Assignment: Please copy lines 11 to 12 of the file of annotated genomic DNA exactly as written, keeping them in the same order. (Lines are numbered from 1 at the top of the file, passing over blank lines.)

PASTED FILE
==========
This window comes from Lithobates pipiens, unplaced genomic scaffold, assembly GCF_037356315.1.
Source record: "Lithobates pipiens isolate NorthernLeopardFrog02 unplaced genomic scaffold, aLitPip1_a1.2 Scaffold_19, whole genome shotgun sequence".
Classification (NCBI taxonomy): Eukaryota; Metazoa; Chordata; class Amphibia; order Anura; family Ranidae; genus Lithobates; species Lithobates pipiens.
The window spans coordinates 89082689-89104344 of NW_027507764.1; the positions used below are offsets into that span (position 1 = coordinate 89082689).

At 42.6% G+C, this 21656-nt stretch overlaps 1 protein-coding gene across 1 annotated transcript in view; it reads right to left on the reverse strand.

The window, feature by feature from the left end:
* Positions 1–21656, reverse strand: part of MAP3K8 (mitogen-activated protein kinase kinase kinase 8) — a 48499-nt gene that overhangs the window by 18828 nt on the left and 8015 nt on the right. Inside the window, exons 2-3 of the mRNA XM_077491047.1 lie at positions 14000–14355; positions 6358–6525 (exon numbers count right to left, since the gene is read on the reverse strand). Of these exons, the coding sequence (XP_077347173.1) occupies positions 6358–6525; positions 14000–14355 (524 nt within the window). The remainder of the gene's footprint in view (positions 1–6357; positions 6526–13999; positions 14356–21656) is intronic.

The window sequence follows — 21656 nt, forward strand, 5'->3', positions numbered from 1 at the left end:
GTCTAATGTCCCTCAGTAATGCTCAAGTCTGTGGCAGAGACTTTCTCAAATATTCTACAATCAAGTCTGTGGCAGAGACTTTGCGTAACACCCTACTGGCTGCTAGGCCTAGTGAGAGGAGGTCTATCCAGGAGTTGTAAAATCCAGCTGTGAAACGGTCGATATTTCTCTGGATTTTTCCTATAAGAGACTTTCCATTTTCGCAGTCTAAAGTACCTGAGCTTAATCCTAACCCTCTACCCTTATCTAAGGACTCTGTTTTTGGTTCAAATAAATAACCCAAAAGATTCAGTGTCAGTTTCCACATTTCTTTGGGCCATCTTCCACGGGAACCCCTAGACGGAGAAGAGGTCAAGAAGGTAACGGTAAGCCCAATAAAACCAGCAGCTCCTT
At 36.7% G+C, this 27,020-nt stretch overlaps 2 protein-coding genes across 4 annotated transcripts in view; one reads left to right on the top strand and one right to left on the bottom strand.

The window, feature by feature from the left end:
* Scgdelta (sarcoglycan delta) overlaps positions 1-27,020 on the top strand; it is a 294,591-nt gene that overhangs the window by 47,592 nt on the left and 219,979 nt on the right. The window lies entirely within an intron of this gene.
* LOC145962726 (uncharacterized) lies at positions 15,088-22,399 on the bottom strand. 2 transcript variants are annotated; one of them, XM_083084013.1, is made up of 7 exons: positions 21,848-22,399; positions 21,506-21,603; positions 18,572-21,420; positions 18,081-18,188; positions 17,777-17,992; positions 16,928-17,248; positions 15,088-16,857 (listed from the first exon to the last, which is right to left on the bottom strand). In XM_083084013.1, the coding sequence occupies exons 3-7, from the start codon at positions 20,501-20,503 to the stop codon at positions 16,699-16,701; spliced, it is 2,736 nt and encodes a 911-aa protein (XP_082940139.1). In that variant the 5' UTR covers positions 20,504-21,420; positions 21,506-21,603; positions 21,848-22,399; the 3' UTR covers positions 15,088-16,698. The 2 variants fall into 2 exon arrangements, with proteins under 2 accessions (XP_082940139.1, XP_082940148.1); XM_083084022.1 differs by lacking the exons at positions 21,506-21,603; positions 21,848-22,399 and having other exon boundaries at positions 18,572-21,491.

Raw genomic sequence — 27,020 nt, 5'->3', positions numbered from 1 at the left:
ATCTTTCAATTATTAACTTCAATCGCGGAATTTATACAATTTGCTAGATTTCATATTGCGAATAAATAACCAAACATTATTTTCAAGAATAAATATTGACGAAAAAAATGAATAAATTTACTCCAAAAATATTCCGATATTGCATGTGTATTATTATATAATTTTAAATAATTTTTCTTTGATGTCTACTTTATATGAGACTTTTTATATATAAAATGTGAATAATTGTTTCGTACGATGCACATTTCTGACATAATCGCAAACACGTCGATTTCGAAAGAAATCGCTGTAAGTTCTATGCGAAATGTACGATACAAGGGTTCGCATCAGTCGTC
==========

The window, feature by feature from the left end:
* Scgdelta (sarcoglycan delta) overlaps positions 1-27,020 on the top strand; it is a 294,591-nt gene that overhangs the window by 47,592 nt on the left and 219,979 nt on the right. The window lies entirely within an intron of this gene.